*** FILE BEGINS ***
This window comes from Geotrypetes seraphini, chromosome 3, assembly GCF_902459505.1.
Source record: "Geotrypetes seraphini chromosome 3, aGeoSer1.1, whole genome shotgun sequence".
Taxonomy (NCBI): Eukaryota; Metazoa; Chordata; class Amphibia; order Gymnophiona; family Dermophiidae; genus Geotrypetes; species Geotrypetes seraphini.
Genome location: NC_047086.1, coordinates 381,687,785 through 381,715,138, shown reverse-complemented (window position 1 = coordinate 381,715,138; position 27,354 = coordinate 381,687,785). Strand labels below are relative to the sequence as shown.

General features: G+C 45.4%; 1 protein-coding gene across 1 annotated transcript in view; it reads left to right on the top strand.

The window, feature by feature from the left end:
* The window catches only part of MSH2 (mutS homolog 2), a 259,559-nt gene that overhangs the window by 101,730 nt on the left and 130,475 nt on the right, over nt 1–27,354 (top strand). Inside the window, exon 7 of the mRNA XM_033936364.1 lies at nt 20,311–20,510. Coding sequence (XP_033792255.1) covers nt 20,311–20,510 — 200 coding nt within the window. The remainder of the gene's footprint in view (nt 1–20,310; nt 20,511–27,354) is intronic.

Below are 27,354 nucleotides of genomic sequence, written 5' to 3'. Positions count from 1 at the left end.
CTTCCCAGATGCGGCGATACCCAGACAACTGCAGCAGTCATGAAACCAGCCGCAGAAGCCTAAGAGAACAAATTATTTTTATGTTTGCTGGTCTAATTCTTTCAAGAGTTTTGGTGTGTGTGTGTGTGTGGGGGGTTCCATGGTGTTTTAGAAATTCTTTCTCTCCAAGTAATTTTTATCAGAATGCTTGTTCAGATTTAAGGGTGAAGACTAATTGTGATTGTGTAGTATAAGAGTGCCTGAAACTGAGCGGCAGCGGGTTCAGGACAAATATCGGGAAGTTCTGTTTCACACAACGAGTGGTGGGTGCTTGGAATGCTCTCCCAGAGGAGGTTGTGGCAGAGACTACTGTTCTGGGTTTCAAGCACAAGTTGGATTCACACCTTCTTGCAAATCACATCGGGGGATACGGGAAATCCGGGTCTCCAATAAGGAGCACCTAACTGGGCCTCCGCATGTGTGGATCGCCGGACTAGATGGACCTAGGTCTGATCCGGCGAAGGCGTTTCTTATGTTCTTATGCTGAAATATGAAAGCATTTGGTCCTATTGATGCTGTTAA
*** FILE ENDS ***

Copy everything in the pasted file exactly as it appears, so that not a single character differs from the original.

This window comes from Geotrypetes seraphini, chromosome 3, assembly GCF_902459505.1.
Source record: "Geotrypetes seraphini chromosome 3, aGeoSer1.1, whole genome shotgun sequence".
Taxonomy (NCBI): Eukaryota; Metazoa; Chordata; class Amphibia; order Gymnophiona; family Dermophiidae; genus Geotrypetes; species Geotrypetes seraphini.
Genome location: NC_047086.1, coordinates 381,687,785 through 381,715,138, shown reverse-complemented (window position 1 = coordinate 381,715,138; position 27,354 = coordinate 381,687,785). Strand labels below are relative to the sequence as shown.

General features: G+C 45.4%; 1 protein-coding gene across 1 annotated transcript in view; it reads left to right on the top strand.

The window, feature by feature from the left end:
* The window catches only part of MSH2 (mutS homolog 2), a 259,559-nt gene that overhangs the window by 101,730 nt on the left and 130,475 nt on the right, over nt 1–27,354 (top strand). Inside the window, exon 7 of the mRNA XM_033936364.1 lies at nt 20,311–20,510. Coding sequence (XP_033792255.1) covers nt 20,311–20,510 — 200 coding nt within the window. The remainder of the gene's footprint in view (nt 1–20,310; nt 20,511–27,354) is intronic.

Below are 27,354 nucleotides of genomic sequence, written 5' to 3'. Positions count from 1 at the left end.
CTTCCCAGATGCGGCGATACCCAGACAACTGCAGCAGTCATGAAACCAGCCGCAGAAGCCTAAGAGAACAAATTATTTTTATGTTTGCTGGTCTAATTCTTTCAAGAGTTTTGGTGTGTGTGTGTGTGTGGGGGGTTCCATGGTGTTTTAGAAATTCTTTCTCTCCAAGTAATTTTTATCAGAATGCTTGTTCAGATTTAAGGGTGAAGACTAATTGTGATTGTGTAGTATAAGAGTGCCTGAAACTGAGCGGCAGCGGGTTCAGGACAAATATCGGGAAGTTCTGTTTCACACAACGAGTGGTGGGTGCTTGGAATGCTCTCCCAGAGGAGGTTGTGGCAGAGACTACTGTTCTGGGTTTCAAGCACAAGTTGGATTCACACCTTCTTGCAAATCACATCGGGGGATACGGGAAATCCGGGTCTCCAATAAGGAGCACCTAACTGGGCCTCCGCATGTGTGGATCGCCGGACTAGATGGACCTAGGTCTGATCCGGCGAAGGCGTTTCTTATGTTCTTATGCTGAAATATGAAAGCATTTGGTCCTATTGATGCTGTTAA